As this year’s “World Design Capital,” Taipei aims to forge a new, forward-looking image.
Designated the “2016 World Design Capital” by the International Council of Societies of Industrial Design (ICSID),Taipei has embarked on a comprehensive initiative to mark this year by instilling design elements into numerous aspects of urban life. “The WDC project aims to use design to change Taipei, forging a new image for the city,” says Han Wu, executive director of the World Design Capital Taipei 2016 Office, which comes under the jurisdiction of the city’s Department of Cultural Affairs.
ICSID has chosen a “World Design Capital” (WDC) every two years since Italy’s Turin held the title in 2008. In 2010 the honor went to Seoul, in 2012 to Finland’s Helsinki, and in 2014 to South Africa’s Cape Town. In October 2014, after two years of preparatory work, Taipei secured the title for 2016 with a presentation entitled “Adaptive City,” highlighting the city’s robust design strength and an environment conducive to the development of a design industry. Applicants are judged on their achievements in using design as a tool to “reinvent” themselves and to improve social, cultural, and economic life in the city in line with the principles of aesthetics, innovation, and humanism.
Liu Wei-kung, former commissioner of the Taipei City Government’s Department of Cultural Affairs, notes that for two years before submitting its application, the city government had already been introducing design thinking into its policies and inducing local designers and citizens to take part in the effort to make Taipei a constantly progressing city. He cites a number of measures undertaken, often with grassroots participation, to use design to transform the city into a more attractive and livable environment.
The renovation of bus stops is one such example. The 26 bus stops along the route of the Xinyi line of the MRT, for instance, display works of art, including calligraphy and woodcuts, by famous local artists. The selection will be changed annually.
Around the city, in addition, over 100 covered bus stops, some with seating, have been installed on streets with narrow sidewalks (defined as two meters wide or less). The structure is supported by pillars installed close to the curbs to minimize the impact on space for pedestrians to walk. Those waiting for a bus can push a button to turn on an amber LED light that signals their presence to oncoming bus drivers. A second LED display informs passengers of their bus’s arrival time, as well as other transportation information.
Other sidewalks are being widened to make room for bicycle paths, separated from the pedestrian walkways by green lines. For that purpose, sidewalks on Section 3 of XinSheng South Road alongside the National Taiwan University campus will be widened from the current 2-6 meters to 5-9.5 meters, divided by a green line down the center. The street side of the line will accommodate street lamps, bus stops, trash cans, lounge chairs, and transformer boxes, all decorated with various graphics.
The sidewalks will feature permeable pavement for absorption of rainwater, eliminating the need for drainage pipes. Colorful tiles covering the pavement will in some sections form wavelike patterns, evoking the drainage ditch – placed underground since the 1970s – that once ran down the middle of the road. The project, expected to be completed within this year, will also include similar reengineering of the sidewalks on Sections 5 and 6 of Roosevelt Road and Section 3 of HePing West Road. “By cutting one car lane to expand the sidewalk space, the project aims to encourage people to engage in more street activity,” explains Han Wu.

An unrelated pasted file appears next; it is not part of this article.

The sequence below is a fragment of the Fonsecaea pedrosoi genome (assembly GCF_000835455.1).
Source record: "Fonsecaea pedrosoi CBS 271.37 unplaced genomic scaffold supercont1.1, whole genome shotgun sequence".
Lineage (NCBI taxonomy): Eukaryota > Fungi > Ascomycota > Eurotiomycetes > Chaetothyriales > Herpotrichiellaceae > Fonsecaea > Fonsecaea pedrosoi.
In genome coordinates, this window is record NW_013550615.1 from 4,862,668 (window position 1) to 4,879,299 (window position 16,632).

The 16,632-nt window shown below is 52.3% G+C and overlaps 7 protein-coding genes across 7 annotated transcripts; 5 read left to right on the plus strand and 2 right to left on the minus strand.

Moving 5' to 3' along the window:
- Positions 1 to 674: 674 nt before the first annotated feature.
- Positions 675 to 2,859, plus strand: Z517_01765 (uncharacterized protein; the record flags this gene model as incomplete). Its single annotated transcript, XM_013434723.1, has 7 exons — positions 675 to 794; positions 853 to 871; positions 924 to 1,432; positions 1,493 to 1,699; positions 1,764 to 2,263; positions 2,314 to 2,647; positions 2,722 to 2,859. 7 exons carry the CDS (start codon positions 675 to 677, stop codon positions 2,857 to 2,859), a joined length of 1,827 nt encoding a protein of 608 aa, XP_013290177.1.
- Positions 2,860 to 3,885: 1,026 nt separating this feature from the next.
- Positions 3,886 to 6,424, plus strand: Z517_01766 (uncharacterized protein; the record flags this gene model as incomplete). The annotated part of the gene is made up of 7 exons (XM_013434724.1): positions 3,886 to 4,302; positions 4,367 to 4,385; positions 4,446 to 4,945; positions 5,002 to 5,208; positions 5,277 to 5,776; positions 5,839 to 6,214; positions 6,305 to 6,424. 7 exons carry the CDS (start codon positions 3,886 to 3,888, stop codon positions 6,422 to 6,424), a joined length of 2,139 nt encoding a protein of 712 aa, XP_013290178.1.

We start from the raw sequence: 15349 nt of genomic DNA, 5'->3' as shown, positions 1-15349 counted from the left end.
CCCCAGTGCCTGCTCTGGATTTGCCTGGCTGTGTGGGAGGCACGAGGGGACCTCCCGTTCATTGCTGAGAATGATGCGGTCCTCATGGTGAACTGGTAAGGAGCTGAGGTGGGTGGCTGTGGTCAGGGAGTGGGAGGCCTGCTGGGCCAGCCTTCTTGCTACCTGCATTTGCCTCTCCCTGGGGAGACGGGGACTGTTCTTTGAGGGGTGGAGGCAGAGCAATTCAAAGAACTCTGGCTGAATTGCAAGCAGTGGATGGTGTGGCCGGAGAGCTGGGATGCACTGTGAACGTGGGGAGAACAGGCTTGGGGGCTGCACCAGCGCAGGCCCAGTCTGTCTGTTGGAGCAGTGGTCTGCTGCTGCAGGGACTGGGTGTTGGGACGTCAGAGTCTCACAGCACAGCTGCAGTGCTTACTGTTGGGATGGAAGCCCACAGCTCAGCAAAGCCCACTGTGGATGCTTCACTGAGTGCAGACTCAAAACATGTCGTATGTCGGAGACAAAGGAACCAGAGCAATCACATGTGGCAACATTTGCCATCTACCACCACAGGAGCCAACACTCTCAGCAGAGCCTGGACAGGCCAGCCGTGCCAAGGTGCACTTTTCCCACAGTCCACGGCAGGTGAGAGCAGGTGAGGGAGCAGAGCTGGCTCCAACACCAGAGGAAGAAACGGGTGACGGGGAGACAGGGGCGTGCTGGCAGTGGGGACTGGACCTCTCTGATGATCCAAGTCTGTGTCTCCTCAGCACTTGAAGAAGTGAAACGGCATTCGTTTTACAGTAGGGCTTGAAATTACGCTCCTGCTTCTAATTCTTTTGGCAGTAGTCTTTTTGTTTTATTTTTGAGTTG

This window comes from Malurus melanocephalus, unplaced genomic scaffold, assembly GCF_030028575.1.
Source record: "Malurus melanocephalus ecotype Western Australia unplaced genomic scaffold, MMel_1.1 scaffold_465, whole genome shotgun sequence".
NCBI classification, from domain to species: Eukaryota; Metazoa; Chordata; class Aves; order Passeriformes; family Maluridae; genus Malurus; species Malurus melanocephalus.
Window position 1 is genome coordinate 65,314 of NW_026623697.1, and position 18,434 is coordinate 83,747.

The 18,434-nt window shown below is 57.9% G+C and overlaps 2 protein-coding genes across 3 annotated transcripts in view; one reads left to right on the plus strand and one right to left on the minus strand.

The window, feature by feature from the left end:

Another of the Office’s projects involves the overhaul of four parks: Zhongqiang Park in the Xinyi district, Tianhe and Donghe Parks in the Tianmu area of Shilin district, and Wanyou No. 1 Park in Muzha. Design elements will be added to each park to emphasize its special features, such as the tree frogs native to Zhongqiang, the old wells found in Tianhe, the creek running through Donghe, and the coal-transport railway that once operated in the Wanyou area. In line with the spirit of WDC, which emphasizes public participation, the city government is inviting local citizens to submit design proposals.
The Parks and Streetlights Office of the city government’s Public Works Department has also been in communications with local citizens to allay concerns about the possible damage that the park projects might cause to existing resources, such as the old wells and habitat of the indigenous Formosan Blue Magpie in Tianhe.
In yet another initiative aimed at freshening the look of Taipei through design, the Department of Cultural Affairs has been helping scores of shops in selected neighborhoods (including the Minsheng Community, Ximending, Neihu, Jingmei, Wenshan, and Shuang-lian) to renovate their signboards and interior layouts. Innovative signs have been installed to better project the shops’ distinctive features and catch the eyes of passersby, in some cases using lighting to attract attention. Designers have also worked with some store owners in upgrading their interiors from the point of view of both aesthetics and business effectiveness. “We helped 50 stores renovate their signs in 2015, prompting many of them to subsequently overhaul their interior layouts,” reports Han Wu. “Our goal is to have 100 more stores renovate their signs in 2016.”
In an effort to make the cityscape more colorful, the government has also painted the pillars of the Zhengqi Overpass at the intersection of Keelung Road and NanJing East Road, using pink, light purple, light blue, and light green – each designating a different direction. Bus stops along the Songshan line of the MRT double as a compass, using colors to denote different directions–green for east, blue for west, orange for north, and brown for south. In addition, purple has been selected as the city’s official color.